Published February 26, 2010
Few national issues are as personal or as complex as health care. The outcome of the current debate affects us all. Americans of every political stripe agree we need health care reform. The skyrocketing cost of care crushes American businesses even as millions of Americans go without access to the full continuum of care.
Given that our nation now borders on bankruptcy, few issues weigh more heavily on the American people than the thought of another trillion-dollar entitlement program. If the times were not so desperate Washington’s failure to work together would not be so shameful. However, what we witnessed on Thursday was political arrogance at its worst. We painfully watched Washington squander a golden opportunity to serve We the People—we watched a health care summit that never was.
The alleged purpose of the summit was to find common ground, to search for real and reachable answers to the difficult challenges that face our nation’s health care system. America hoped beyond hope that our government leaders would set politics aside, even if for only a moment, to serve the good of the people. But this was not to be.
At its core, health care is about the individual patient, the average American citizen. Viewed through that prism, President Obama’s approach to the health care summit is hard to explain. Last week’s CNN poll revealed only 25% of Americans want Congress to pass current legislation. Nearly double that, 48%, want Congress to scrap everything and start over with a clean slate. The rest have given up on the process altogether.
Given that President Obama’s plan has held on to the support of only one in four Americans, why did he begin the summit by refusing to honor Senator Alexander’s request to take reconciliation off the table? In effect, within the first few minutes, the president essentially told Republicans they must either agree with his plan, or he would ram current legislation through the Senate with 51 votes. The chance to start over with a clean sheet of paper and build on areas of agreement—the entire concept of a summit—was never a real possibility.
Republicans advanced several limited steps to move health care toward fiscal solvency while emphasizing patient and physician autonomy. Yet the Democrats rejected the concept of a stepwise approach in favor of sweeping reform crammed down the throats of 75% of American citizens (25% agree with the plan).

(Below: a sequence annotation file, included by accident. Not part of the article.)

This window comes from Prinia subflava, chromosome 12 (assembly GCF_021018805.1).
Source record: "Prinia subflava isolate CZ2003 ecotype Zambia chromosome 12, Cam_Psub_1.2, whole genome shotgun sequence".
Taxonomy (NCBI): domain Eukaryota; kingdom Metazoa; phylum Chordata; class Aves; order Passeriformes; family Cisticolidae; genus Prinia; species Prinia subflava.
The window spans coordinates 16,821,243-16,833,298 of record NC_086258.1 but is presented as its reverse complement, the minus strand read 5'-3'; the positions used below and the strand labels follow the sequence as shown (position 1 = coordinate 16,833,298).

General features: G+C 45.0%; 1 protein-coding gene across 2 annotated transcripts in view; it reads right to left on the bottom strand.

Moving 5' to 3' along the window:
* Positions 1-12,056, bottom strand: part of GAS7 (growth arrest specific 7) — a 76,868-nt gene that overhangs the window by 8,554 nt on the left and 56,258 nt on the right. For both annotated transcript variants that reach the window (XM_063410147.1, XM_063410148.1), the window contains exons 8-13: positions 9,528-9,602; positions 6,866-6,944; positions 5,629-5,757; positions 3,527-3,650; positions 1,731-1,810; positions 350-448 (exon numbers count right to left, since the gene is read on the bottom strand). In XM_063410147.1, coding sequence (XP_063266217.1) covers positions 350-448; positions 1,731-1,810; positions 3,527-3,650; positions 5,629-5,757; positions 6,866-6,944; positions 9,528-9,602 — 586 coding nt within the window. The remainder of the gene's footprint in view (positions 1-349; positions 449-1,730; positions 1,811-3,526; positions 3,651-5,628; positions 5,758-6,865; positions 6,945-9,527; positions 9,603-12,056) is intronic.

Americans are innately suspicious of sweeping government reform. They desperately want the problems with our health care system fixed, but they want the government to leave what works well enough alone. Voters are growing weary of the pork, payoffs, bribes, and backroom deals that now consume our capital. The Democrats have cut a deal with every major player at the table in an effort to gain control over health care reform and the American people know it.
The summit’s most poignant statement was made by Senator Kyl (R-Ariz.):
I think you framed the issue very well just a moment ago. Because there are some fundamental differences between us here that we cannot paper over. And Mr. President, when you said this is a philosophical debate and it is a legitimate debate, I agree with that. We do not agree about the fundamental question of who should be mostly in change. And you identified this question as central. Do you trust the states or do you trust Washington? Do you trust patients and doctors making the decisions or do you trust Washington?
This philosophical divide explains the inability of our president to hold a true summit -- a roundtable discussion designed to find common ground to fix the problems that face our nation’s health care system. The two sides on Thursday were engaged in a tug-of-war, pulling on opposite ends of the rope. Any reform moves power over health care decision making one way or the other—either toward Washington or toward patients and physicians.
The debate was not about finding solutions to the challenges that confront the American health care system. If it had been, enough common ground existed to agree on a series of limited reforms that would have easily passed both the House and Senate. In fact, the first three hours of the summit contained repeated statements from the Democratic majority about how close the two sides were.
However, the real debate was about the *transfer of power.* This explains why our government held the summit that wasn’t and wasted a golden opportunity to rise above partisan politics. In the mean time We the People still wait for true patient-centered health care reform with growing unrest.
C. L. Gray, M.D. is president, Physicians for Reform. For more visit www.PhysiciansForReform.org
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